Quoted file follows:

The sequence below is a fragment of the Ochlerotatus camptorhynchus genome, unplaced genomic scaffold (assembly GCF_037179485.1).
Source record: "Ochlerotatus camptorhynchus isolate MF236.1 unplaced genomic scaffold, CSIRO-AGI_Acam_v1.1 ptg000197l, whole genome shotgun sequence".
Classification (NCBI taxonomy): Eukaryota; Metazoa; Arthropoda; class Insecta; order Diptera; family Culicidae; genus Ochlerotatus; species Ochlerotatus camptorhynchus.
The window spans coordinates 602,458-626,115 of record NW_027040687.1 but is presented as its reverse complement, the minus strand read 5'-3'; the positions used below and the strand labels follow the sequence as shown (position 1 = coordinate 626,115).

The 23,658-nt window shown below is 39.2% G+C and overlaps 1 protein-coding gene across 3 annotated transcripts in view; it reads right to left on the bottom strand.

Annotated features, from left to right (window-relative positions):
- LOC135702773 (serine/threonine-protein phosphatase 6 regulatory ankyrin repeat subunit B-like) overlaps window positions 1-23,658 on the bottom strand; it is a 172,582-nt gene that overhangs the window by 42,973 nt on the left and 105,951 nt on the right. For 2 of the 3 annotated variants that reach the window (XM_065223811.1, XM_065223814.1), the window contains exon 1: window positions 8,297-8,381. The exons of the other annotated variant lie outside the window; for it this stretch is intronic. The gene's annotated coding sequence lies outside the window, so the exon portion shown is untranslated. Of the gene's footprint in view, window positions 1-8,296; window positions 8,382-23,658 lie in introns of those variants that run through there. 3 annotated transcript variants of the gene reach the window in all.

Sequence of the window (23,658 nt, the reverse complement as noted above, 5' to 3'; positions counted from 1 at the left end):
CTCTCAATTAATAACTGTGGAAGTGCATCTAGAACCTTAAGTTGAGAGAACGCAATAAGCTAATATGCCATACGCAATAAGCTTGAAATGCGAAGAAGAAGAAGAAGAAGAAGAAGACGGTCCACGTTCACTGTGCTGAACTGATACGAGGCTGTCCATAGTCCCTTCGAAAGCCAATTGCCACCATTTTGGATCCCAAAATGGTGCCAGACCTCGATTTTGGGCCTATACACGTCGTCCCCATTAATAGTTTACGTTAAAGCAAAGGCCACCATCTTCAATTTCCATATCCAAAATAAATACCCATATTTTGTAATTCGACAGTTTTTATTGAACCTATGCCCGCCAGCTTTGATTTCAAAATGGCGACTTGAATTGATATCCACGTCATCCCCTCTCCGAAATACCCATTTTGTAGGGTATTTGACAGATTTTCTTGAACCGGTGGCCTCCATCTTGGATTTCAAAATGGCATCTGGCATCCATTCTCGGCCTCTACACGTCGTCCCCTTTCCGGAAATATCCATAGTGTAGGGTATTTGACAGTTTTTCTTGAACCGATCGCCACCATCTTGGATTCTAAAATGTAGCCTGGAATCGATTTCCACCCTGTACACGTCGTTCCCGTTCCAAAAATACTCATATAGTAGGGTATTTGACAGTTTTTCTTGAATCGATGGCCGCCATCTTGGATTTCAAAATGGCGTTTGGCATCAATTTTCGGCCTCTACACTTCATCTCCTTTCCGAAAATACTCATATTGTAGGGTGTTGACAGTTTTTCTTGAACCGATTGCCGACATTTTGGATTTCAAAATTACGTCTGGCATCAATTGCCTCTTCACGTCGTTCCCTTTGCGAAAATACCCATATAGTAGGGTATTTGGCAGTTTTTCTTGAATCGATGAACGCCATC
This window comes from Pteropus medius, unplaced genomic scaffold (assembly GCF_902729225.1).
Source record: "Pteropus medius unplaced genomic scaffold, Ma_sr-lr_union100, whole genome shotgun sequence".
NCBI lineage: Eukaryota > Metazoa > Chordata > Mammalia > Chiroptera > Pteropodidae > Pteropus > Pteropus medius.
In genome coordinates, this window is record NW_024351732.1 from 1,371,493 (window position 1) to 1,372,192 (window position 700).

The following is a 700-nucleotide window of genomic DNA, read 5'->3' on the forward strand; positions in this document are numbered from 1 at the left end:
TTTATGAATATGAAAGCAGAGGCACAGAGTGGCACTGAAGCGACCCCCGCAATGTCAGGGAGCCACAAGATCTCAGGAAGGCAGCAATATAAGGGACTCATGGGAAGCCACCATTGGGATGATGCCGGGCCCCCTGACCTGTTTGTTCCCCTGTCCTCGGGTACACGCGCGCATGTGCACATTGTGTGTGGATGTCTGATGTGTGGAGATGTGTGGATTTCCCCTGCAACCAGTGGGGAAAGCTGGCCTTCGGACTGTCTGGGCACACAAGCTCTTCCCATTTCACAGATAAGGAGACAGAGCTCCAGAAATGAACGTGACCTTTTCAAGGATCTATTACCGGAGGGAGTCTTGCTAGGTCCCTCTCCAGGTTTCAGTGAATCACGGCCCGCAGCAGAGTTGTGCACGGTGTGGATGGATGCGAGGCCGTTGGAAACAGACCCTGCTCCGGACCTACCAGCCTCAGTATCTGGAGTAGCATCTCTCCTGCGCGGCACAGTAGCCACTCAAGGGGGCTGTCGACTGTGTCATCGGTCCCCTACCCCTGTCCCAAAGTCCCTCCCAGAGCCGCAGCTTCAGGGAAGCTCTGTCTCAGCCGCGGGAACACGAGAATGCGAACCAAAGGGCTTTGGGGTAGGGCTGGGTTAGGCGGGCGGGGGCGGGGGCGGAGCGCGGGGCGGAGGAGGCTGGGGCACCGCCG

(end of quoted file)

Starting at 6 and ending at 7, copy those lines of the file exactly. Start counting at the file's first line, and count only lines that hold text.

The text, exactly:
Annotated features, from left to right (window-relative positions):
- LOC135702773 (serine/threonine-protein phosphatase 6 regulatory ankyrin repeat subunit B-like) overlaps window positions 1-23,658 on the bottom strand; it is a 172,582-nt gene that overhangs the window by 42,973 nt on the left and 105,951 nt on the right. For 2 of the 3 annotated variants that reach the window (XM_065223811.1, XM_065223814.1), the window contains exon 1: window positions 8,297-8,381. The exons of the other annotated variant lie outside the window; for it this stretch is intronic. The gene's annotated coding sequence lies outside the window, so the exon portion shown is untranslated. Of the gene's footprint in view, window positions 1-8,296; window positions 8,382-23,658 lie in introns of those variants that run through there. 3 annotated transcript variants of the gene reach the window in all.